OK, so Heights General Store may not have the visual charm nor the fleshed-out artisanal wares of Revival Market, its spiritual predecessor about 20 blocks away. But it’s a start, and I’m eager to see what the Ware and Jarrett partnership will bring. I already like the looks of their brunch menu, which happens to be served on Saturdays, too. Here’s hoping that Beaufort Stew is just a taste of things to come.
Holiday bonus: After a meal here, you can prowl 19th Street’s eclectic assortment of shops to gawp at the Christmas windows. Highly recommended.
(Heights General Store, 350 W. 19th, 713-360-6204. Restaurant hours: Dinner 5-9 p.m. Mondays-Wednesdays; 5-10 p.m. Thursdays-Saturdays. Brunch Saturday and Sunday 10 a.m.-3 p.m.)
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The ‘Bucket’ System for Organizing During Tax Time
One of the most-hated times of year is Tax Season. We dislike letting go of money, yes, but we also dread tracking down the necessary documents and scraps of paper. If you are like many Americans, who start to think about filing taxes sometime between ”in like a lion” and “out like a lamb,” perhaps you could use some advice on getting your house in order.
You’ll want to organize your documents into three “buckets.” Depending on your circumstance and organization style, you can get as detailed as you need. These can be three boxes with more specific files inside, three accordion files holding various categories or months within, or three roomy file folders. (You can use actual buckets if you like, but we don’t recommend it).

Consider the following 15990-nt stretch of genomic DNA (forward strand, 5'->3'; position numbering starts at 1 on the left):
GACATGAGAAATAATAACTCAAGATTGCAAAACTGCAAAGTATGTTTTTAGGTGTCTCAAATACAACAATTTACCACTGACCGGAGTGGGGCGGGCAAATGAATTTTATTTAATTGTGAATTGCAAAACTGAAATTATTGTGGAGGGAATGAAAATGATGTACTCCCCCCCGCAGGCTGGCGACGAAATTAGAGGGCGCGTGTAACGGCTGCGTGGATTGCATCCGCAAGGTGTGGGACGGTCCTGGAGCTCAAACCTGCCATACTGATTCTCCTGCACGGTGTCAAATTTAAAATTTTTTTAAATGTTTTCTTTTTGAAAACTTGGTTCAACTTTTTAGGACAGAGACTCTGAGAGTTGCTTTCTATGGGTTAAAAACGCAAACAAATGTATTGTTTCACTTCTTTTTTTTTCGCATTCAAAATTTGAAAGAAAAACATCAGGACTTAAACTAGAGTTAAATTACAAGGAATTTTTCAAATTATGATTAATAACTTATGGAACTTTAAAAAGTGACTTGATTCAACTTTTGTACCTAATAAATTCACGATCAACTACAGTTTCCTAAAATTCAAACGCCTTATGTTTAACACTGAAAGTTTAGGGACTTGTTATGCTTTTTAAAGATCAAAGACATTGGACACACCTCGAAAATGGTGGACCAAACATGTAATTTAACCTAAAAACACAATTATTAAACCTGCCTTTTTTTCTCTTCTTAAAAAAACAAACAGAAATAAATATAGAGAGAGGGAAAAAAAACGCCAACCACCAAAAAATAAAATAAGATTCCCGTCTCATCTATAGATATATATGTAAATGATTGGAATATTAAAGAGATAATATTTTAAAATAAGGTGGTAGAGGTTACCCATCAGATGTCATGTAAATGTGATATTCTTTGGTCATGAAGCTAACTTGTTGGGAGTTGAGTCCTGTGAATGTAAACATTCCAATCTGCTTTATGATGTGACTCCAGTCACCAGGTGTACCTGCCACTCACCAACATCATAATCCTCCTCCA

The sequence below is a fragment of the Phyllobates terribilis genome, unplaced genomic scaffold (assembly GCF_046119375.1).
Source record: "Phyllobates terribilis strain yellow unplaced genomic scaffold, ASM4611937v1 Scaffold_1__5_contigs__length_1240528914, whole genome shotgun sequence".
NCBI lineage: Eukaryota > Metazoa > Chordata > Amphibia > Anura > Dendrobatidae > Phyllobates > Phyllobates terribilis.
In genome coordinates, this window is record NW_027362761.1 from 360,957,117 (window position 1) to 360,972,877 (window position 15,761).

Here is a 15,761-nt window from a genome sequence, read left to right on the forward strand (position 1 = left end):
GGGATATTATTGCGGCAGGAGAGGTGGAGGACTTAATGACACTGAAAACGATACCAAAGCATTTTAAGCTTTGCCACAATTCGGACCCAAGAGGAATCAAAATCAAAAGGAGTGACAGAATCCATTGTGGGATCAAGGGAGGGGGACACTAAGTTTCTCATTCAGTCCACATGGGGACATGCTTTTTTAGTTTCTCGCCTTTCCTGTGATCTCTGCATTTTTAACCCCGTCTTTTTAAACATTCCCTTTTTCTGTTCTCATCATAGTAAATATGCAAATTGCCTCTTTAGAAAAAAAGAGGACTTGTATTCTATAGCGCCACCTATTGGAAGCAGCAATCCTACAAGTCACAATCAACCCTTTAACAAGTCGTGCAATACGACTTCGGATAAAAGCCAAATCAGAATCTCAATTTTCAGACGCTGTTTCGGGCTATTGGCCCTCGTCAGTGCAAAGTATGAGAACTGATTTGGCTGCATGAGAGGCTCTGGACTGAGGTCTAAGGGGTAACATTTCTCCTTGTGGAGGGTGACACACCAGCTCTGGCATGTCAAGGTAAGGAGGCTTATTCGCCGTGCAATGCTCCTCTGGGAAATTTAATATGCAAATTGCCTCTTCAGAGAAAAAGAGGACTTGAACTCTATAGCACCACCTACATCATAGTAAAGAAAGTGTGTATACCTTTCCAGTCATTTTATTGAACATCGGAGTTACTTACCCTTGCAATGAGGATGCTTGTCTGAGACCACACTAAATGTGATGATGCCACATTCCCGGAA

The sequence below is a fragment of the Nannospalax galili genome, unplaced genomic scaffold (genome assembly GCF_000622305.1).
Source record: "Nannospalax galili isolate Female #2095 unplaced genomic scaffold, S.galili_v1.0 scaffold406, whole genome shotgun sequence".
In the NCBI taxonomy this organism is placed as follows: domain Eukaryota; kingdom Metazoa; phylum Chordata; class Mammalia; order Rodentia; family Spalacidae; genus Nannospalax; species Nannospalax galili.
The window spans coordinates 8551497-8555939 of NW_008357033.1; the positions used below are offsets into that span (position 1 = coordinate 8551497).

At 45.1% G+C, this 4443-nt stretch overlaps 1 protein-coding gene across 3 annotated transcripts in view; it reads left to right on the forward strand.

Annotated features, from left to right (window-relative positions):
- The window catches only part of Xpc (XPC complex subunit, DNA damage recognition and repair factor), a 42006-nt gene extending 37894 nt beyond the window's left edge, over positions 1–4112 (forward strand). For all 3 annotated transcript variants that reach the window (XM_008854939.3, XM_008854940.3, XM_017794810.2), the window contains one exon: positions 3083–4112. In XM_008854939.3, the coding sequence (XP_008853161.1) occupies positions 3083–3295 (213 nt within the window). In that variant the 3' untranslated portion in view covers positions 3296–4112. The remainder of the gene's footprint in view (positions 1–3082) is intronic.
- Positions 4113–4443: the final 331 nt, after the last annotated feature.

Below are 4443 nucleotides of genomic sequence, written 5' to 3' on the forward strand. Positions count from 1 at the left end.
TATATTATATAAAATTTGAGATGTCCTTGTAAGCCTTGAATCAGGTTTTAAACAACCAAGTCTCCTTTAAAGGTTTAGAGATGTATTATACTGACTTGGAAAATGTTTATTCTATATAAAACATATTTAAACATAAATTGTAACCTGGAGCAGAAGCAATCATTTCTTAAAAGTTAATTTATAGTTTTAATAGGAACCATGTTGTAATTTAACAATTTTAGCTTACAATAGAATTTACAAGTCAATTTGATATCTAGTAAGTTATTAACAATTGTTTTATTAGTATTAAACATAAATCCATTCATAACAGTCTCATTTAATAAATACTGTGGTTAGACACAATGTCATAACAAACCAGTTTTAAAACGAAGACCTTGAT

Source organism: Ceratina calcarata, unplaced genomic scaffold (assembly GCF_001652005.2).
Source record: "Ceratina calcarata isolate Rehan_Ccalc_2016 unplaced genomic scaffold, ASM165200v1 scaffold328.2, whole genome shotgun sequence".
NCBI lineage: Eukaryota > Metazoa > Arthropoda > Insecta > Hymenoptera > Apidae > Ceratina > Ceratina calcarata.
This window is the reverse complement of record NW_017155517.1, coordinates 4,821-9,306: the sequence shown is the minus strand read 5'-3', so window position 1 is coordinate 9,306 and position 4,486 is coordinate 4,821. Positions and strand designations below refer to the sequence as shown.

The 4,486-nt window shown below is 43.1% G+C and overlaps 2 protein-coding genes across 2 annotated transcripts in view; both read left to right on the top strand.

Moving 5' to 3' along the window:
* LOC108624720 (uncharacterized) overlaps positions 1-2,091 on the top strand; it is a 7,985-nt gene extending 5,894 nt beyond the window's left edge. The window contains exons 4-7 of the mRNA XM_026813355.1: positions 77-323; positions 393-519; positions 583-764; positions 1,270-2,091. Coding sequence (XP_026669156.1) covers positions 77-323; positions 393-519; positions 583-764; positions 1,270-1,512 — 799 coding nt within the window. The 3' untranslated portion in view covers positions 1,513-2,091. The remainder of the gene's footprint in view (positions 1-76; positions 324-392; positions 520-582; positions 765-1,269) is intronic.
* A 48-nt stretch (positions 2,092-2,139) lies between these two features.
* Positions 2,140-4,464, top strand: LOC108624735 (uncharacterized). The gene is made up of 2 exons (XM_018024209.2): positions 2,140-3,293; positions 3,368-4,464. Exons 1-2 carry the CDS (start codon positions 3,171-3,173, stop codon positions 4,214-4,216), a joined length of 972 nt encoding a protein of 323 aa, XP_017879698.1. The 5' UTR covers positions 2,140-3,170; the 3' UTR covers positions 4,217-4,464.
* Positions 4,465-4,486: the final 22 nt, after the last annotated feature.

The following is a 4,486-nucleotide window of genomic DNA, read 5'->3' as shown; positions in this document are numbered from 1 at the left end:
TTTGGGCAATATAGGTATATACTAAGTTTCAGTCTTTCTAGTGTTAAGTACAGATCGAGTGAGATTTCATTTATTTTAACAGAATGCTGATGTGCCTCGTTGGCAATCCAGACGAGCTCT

Label your “buckets,” putting related documents within.
- Bonus documentation
- 1099 forms for freelance work
2) Expenses/ Deductions
- Medical receipts
- Charitable giving acknowledgment
- Business expense documentation
- Childcare receipts
- Interest paid forms
- Bank statements
- Investment reports
- Tax documents
- Dividend notices
If you are considering software or online tax preparation services, you have many options of varying cost. Depending on your income, you may be able to file free online with programs like TurboTax or TaxAct. Most people with simple returns will pay a small fee to file with these services. They may offer a free federal return and require payment to file the state return. Be sure to do your research on these programs, keeping in mind security, accuracy, and the features you prefer.
As you sort through your documents, filing them in their respective “buckets,” you’ll want to keep last year’s tax return handy. It will help you compile a check-list of important deductions or investment documents you will need for the current year.
Of course, you will do better next year. You’ll start early. You’ll start tomorrow. You’ll start right now. Hang on to those good intentions and quickly label your three “buckets” for next year before the moment is gone. As the mail comes in through the coming months, you can throw things into the appropriate file. You will be less likely to procrastinate next year, knowing everything is already together, waiting for you.